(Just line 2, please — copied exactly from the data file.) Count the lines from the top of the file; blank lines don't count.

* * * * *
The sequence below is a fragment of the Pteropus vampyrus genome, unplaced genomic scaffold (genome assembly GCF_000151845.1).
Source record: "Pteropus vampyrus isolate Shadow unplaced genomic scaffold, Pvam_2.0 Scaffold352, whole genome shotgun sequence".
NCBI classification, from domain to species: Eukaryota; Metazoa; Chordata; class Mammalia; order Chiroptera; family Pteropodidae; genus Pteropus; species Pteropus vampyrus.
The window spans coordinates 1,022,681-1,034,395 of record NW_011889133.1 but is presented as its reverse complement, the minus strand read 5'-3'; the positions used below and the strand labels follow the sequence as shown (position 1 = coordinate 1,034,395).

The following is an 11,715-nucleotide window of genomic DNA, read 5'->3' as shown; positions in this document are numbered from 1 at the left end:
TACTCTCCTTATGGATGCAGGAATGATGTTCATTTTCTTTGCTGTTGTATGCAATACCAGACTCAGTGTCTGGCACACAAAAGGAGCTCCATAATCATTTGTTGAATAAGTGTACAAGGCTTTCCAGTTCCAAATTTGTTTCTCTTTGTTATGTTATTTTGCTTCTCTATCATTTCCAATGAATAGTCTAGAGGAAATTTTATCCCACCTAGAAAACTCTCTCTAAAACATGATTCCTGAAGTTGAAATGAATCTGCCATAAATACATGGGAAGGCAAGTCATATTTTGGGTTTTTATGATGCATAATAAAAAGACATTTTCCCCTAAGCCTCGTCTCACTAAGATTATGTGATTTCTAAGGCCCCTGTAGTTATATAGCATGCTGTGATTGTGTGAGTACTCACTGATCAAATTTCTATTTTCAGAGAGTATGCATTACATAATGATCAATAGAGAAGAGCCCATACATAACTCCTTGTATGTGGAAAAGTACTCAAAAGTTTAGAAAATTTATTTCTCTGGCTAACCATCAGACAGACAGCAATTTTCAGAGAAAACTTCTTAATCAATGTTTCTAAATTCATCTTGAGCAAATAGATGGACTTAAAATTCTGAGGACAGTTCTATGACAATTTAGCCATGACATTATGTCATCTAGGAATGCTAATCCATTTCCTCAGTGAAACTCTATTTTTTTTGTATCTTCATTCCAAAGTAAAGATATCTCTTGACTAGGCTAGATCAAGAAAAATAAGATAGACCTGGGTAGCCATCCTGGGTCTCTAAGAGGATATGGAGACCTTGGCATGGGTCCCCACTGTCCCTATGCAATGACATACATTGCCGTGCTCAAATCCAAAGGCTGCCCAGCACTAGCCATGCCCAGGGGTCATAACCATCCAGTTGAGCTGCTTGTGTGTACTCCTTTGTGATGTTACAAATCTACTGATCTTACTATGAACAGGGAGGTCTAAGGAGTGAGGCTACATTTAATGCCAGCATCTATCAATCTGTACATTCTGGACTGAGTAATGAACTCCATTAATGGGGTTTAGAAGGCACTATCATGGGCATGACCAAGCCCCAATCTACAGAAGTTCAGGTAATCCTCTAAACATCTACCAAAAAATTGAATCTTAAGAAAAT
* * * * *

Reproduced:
Source record: "Pteropus vampyrus isolate Shadow unplaced genomic scaffold, Pvam_2.0 Scaffold352, whole genome shotgun sequence".